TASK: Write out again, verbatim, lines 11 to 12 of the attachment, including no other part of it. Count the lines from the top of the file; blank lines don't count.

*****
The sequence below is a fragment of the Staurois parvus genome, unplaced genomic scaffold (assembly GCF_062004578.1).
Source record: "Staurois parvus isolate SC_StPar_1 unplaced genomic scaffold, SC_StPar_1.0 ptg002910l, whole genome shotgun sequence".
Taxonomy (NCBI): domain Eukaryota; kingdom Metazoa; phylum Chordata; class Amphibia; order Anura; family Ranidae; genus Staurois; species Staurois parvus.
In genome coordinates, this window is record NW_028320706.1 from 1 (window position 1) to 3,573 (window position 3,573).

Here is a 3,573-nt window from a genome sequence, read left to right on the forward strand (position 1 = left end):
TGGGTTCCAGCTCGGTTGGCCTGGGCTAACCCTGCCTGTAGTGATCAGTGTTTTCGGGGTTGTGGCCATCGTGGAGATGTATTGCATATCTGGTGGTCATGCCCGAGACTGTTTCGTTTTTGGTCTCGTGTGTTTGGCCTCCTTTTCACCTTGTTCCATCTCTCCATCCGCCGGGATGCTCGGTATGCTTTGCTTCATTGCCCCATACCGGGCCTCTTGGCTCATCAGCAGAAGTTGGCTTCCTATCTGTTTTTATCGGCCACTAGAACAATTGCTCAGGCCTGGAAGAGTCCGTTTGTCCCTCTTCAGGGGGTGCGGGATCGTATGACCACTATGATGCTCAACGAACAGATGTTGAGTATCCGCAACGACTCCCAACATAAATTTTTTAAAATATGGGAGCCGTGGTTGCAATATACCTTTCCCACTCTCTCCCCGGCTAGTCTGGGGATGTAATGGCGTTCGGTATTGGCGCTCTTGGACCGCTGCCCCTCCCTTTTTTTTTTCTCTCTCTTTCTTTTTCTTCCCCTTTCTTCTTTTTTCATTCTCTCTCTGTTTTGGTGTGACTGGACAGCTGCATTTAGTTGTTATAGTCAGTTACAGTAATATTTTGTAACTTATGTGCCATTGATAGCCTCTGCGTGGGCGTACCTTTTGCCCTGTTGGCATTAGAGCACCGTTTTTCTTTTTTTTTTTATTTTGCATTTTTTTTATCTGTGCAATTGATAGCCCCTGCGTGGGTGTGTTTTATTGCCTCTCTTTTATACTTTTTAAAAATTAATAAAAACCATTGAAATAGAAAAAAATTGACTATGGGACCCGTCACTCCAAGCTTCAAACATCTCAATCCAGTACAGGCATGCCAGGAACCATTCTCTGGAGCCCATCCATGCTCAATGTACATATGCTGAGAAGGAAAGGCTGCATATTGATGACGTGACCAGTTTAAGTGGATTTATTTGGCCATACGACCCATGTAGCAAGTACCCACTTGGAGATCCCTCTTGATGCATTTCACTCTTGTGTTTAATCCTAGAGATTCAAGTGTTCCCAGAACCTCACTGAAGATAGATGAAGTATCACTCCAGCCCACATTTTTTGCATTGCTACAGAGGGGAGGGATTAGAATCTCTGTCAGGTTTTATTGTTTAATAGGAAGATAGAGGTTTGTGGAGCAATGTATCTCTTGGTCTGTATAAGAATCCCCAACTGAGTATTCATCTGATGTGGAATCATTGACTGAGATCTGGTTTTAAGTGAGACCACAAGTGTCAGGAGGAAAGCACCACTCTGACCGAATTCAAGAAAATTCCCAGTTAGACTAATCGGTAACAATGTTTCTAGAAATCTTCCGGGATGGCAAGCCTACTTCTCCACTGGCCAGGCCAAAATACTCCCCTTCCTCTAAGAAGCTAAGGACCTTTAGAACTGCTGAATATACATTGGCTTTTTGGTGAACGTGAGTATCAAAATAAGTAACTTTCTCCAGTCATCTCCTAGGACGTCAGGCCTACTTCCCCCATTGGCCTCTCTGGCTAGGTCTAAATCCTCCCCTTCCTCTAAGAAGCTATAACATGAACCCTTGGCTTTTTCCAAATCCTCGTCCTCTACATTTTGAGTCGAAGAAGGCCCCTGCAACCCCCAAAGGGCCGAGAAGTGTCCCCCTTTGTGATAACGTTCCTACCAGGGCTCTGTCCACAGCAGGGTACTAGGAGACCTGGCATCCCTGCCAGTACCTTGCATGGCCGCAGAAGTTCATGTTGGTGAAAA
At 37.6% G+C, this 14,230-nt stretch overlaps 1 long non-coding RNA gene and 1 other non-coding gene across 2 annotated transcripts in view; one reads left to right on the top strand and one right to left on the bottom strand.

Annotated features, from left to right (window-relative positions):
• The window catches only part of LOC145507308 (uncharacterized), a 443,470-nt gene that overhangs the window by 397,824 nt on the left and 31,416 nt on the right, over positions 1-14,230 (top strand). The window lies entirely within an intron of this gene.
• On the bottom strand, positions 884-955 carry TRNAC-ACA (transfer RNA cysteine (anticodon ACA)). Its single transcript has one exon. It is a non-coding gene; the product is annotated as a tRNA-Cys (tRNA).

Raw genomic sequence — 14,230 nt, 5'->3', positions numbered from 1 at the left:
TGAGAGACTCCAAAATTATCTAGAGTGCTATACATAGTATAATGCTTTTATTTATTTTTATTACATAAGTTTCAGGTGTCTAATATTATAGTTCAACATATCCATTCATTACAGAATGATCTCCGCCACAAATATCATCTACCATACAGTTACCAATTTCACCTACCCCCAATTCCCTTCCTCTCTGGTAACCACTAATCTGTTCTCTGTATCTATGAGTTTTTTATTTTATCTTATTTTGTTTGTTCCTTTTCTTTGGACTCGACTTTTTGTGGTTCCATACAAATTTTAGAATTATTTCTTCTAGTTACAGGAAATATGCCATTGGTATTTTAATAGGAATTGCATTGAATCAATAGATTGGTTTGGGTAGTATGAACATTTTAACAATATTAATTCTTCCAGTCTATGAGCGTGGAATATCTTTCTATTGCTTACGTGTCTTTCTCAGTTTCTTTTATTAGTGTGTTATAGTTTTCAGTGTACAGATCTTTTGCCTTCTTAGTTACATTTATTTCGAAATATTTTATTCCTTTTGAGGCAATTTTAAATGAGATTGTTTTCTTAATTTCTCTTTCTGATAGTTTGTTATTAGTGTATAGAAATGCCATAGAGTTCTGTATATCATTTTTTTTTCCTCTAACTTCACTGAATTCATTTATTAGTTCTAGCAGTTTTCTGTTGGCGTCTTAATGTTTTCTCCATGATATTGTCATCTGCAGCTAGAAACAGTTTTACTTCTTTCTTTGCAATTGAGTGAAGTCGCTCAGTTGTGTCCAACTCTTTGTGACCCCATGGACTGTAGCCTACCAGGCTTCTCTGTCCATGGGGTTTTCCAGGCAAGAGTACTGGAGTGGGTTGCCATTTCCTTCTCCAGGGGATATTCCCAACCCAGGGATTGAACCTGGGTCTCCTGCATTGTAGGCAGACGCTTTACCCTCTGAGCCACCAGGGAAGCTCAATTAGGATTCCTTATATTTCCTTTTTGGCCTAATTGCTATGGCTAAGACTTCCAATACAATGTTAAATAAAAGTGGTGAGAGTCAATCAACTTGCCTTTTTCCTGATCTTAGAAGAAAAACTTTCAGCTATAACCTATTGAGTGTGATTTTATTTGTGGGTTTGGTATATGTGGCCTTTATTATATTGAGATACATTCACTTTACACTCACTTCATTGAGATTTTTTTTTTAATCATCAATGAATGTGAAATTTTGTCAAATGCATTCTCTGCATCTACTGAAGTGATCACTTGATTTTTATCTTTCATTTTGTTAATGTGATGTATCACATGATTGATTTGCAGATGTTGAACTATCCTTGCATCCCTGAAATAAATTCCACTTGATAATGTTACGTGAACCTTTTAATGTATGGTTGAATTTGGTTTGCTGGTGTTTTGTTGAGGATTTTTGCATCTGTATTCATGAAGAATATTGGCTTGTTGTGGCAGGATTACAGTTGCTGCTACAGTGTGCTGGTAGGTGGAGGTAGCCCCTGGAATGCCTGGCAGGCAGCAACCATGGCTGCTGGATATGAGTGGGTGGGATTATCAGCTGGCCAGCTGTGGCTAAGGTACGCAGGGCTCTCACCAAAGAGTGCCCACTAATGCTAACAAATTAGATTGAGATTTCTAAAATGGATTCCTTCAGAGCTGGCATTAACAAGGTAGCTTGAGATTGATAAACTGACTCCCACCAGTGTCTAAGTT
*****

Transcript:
Raw genomic sequence — 14,230 nt, 5'->3', positions numbered from 1 at the left:
TGAGAGACTCCAAAATTATCTAGAGTGCTATACATAGTATAATGCTTTTATTTATTTTTATTACATAAGTTTCAGGTGTCTAATATTATAGTTCAACATATCCATTCATTACAGAATGATCTCCGCCACAAATATCATCTACCATACAGTTACCAATTTCACCTACCCCCAATTCCCTTCCTCTCTGGTAACCACTAATCTGTTCTCTGTATCTATGAGTTTTTTATTTTATCTTATTTTGTTTGTTCCTTTTCTTTGGACTCGACTTTTTGTGGTTCCATACAAATTTTAGAATTATTTCTTCTAGTTACAGGAAATATGCCATTGGTATTTTAATAGGAATTGCATTGAATCAATAGATTGGTTTGGGTAGTATGAACATTTTAACAATATTAATTCTTCCAGTCTATGAGCGTGGAATATCTTTCTATTGCTTACGTGTCTTTCTCAGTTTCTTTTATTAGTGTGTTATAGTTTTCAGTGTACAGATCTTTTGCCTTCTTAGTTACATTTATTTCGAAATATTTTATTCCTTTTGAGGCAATTTTAAATGAGATTGTTTTCTTAATTTCTCTTTCTGATAGTTTGTTATTAGTGTATAGAAATGCCATAGAGTTCTGTATATCATTTTTTTTTCCTCTAACTTCACTGAATTCATTTATTAGTTCTAGCAGTTTTCTGTTGGCGTCTTAATGTTTTCTCCATGATATTGTCATCTGCAGCTAGAAACAGTTTTACTTCTTTCTTTGCAATTGAGTGAAGTCGCTCAGTTGTGTCCAACTCTTTGTGACCCCATGGACTGTAGCCTACCAGGCTTCTCTGTCCATGGGGTTTTCCAGGCAAGAGTACTGGAGTGGGTTGCCATTTCCTTCTCCAGGGGATATTCCCAACCCAGGGATTGAACCTGGGTCTCCTGCATTGTAGGCAGACGCTTTACCCTCTGAGCCACCAGGGAAGCTCAATTAGGATTCCTTATATTTCCTTTTTGGCCTAATTGCTATGGCTAAGACTTCCAATACAATGTTAAATAAAAGTGGTGAGAGTCAATCAACTTGCCTTTTTCCTGATCTTAGAAGAAAAACTTTCAGCTATAACCTATTGAGTGTGATTTTATTTGTGGGTTTGGTATATGTGGCCTTTATTATATTGAGATACATTCACTTTACACTCACTTCATTGAGATTTTTTTTTTAATCATCAATGAATGTGAAATTTTGTCAAATGCATTCTCTGCATCTACTGAAGTGATCACTTGATTTTTATCTTTCATTTTGTTAATGTGATGTATCACATGATTGATTTGCAGATGTTGAACTATCCTTGCATCCCTGAAATAAATTCCACTTGATAATGTTACGTGAACCTTTTAATGTATGGTTGAATTTGGTTTGCTGGTGTTTTGTTGAGGATTTTTGCATCTGTATTCATGAAGAATATTGGCTTGTTGTGGCAGGATTACAGTTGCTGCTACAGTGTGCTGGTAGGTGGAGGTAGCCCCTGGAATGCCTGGCAGGCAGCAACCATGGCTGCTGGATATGAGTGGGTGGGATTATCAGCTGGCCAGCTGTGGCTAAGGTACGCAGGGCTCTCACCAAAGAGTGCCCACTAATGCTAACAAATTAGATTGAGATTTCTAAAATGGATTCCTTCAGAGCTGGCATTAACAAGGTAGCTTGAGATTGATAAACTGACTCCCACCAGTGTCTAAGTT